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Can children get COVID-19?

Sean O'Leary, MD, MPH, FAAP


Can children get COVID-19?

Yes. You may have heard of a recent rise in reported COVID-19 cases in children. This confirms that children are not immune to the virus. Fortunately, they tend to have milder symptoms, are less likely become severely ill and rarely need to be hospitalized with the illness. It remains unclear whether children infected with SARS-CoV-2, the virus that causes COVID-19, are more or less likely to spread it to others.

Why are cases of COVID-19 increasing in children?

We are likely seeing more cases of COVID-19 among children because the virus has been spreading more in some communities. It may also be in part because COVID-19 testing has become more widely available. Early in the pandemic, testing was available only for people who were the sickest. Now that there is more testing, we can test anyone with symptoms, including children.

What does this mean for going back to school?

Returning to school in person needs careful steps in place to keep students and staff safe. That may mean schools cannot safely reopen in areas where the spread of the virus is spiking or elevated. Children learn best in school. This is why it's so important for all of us to work together to control the spread of the virus, so that it is safe for children and teachers to return to the classroom.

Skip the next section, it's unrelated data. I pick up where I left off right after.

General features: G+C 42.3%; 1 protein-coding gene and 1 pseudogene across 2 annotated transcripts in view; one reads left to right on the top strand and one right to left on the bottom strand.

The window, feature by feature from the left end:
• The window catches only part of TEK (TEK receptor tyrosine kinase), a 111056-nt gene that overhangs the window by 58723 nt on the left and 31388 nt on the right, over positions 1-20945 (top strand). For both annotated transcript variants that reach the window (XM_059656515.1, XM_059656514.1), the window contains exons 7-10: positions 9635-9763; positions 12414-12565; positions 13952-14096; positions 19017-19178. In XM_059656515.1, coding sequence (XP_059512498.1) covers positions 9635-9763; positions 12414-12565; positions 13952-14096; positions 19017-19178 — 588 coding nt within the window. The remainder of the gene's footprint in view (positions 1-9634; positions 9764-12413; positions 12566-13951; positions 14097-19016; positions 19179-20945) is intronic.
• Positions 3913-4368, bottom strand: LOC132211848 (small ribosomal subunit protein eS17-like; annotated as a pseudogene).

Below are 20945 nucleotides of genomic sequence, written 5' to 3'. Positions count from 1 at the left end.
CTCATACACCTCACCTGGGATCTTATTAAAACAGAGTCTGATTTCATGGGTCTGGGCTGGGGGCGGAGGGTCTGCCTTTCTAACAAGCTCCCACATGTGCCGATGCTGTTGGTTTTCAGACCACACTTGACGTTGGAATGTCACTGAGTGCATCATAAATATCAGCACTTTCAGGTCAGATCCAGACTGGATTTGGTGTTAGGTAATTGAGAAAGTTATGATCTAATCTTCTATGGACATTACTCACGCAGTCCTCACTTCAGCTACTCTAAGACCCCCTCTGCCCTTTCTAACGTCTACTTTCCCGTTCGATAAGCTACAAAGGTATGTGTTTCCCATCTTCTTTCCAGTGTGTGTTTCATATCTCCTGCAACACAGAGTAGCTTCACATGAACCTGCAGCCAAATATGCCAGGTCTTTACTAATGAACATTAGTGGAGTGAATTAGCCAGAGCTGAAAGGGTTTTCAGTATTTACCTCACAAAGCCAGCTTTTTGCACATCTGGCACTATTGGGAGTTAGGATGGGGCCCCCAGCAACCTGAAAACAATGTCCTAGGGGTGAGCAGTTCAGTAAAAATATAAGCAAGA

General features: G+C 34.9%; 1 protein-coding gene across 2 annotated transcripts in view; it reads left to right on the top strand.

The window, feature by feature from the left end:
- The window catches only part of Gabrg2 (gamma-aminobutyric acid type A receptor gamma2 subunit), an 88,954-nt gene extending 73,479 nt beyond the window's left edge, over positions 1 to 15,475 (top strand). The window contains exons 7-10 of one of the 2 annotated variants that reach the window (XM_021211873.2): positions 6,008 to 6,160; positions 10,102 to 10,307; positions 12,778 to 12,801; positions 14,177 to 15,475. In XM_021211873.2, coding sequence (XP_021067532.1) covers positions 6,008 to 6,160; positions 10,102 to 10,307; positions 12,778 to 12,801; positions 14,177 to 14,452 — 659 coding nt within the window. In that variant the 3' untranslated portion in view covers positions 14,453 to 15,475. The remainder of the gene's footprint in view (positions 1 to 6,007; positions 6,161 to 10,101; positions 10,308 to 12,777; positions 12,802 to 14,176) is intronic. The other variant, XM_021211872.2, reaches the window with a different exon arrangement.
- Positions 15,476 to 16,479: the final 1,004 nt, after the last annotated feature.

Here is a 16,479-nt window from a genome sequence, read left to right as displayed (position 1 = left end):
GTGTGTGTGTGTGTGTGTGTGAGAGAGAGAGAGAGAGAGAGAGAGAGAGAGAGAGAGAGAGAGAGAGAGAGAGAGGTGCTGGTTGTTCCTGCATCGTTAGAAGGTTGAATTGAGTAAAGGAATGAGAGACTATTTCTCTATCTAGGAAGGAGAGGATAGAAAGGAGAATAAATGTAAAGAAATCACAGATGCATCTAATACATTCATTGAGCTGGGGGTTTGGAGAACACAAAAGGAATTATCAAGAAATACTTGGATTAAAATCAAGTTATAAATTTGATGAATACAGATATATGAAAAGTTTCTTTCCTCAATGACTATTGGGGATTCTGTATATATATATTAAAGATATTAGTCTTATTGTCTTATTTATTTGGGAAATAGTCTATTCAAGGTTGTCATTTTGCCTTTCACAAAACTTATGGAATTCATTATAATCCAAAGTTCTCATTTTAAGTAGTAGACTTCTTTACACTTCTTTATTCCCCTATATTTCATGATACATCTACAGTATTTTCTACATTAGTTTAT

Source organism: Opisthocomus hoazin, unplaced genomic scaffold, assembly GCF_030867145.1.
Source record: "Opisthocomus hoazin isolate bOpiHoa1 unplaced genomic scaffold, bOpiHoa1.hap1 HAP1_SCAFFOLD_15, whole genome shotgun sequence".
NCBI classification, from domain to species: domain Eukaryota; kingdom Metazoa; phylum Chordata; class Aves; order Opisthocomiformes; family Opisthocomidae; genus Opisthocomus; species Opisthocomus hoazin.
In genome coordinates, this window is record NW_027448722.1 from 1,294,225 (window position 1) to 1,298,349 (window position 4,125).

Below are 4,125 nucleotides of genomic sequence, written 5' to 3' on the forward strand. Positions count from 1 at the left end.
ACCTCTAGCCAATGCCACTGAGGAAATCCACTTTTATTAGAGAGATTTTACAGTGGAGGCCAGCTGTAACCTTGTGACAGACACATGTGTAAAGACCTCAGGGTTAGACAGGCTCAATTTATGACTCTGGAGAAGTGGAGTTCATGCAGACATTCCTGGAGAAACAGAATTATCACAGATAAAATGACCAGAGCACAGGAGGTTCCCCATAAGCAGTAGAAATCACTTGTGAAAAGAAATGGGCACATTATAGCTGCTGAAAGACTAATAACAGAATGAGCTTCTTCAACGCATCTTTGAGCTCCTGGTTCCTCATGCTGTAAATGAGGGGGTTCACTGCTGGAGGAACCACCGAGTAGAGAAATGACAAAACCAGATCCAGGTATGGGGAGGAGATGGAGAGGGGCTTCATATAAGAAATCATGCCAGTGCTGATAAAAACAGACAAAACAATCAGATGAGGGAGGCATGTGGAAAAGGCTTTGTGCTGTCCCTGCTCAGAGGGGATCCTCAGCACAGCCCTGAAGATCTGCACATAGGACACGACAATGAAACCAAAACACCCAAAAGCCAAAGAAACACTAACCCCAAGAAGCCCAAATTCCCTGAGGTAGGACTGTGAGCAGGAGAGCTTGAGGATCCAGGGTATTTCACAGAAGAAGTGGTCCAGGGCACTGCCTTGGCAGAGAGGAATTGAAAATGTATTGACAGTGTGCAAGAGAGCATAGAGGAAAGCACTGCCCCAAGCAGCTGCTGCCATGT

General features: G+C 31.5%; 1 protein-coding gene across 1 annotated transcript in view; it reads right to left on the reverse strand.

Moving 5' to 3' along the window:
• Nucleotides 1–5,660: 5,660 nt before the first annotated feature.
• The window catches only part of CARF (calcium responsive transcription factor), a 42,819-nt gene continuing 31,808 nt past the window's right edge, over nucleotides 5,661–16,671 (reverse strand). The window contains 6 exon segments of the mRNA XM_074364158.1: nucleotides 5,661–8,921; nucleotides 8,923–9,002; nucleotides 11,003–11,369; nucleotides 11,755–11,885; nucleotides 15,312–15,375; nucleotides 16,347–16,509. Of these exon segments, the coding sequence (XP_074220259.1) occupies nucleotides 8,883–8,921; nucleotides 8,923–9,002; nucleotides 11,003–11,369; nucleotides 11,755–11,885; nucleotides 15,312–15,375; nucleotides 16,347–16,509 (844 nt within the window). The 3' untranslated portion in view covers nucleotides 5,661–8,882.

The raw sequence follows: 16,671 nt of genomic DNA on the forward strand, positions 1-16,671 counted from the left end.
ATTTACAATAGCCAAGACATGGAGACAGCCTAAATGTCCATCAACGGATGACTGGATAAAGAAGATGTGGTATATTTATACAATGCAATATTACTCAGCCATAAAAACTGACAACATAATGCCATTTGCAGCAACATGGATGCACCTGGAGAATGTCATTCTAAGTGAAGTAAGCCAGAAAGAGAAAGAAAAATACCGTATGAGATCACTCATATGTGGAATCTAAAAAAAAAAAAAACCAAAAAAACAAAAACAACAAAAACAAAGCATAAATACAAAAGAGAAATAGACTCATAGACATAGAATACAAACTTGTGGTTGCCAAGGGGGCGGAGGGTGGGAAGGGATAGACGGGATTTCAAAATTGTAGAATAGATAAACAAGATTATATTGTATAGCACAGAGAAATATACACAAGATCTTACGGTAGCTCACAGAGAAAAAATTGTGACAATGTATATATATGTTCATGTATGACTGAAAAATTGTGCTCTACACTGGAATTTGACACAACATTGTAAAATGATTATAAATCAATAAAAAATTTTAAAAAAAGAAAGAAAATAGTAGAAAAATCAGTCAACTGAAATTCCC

While scientists and researchers continue to study this virus and how it spreads, we must keep up with what we know helps prevent the virus from spreading: wearing cloth face coverings, physical distancing, and proper hand-washing.

If your child has been exposed to CO​VID-19, or you are concerned about your child's health, call your pediatrician. Pediatrician's offices are open and taking extra steps to make sure you and your children are safe when you come in and many are offering video visits to answer any questions you may have.

More Information

Sean O'Leary, MD, MPH, FAAP

Sean O'Leary, MD, MPH, FAAP, is a pediatric infectious diseases expert at the University of Colorado and the Pediatric Infectious Diseases Society Liaison to the Advisory Committee on Immunization Practices. Within the American Academy of Pediatrics (AAP), he is a member of the Childhood Immunization Support Program Project Advisory Committee, the Committee on Infectious Diseases, the Section on Infectious Diseases, and the Council on School Health. Dr. O'Leary is also a Chapter Immunization Representative for the Colorado Chapter of the AAP.

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The information contained on this Web site should not be used as a substitute for the medical care and advice of your pediatrician. There may be variations in treatment that your pediatrician may recommend based on individual facts and circumstances.
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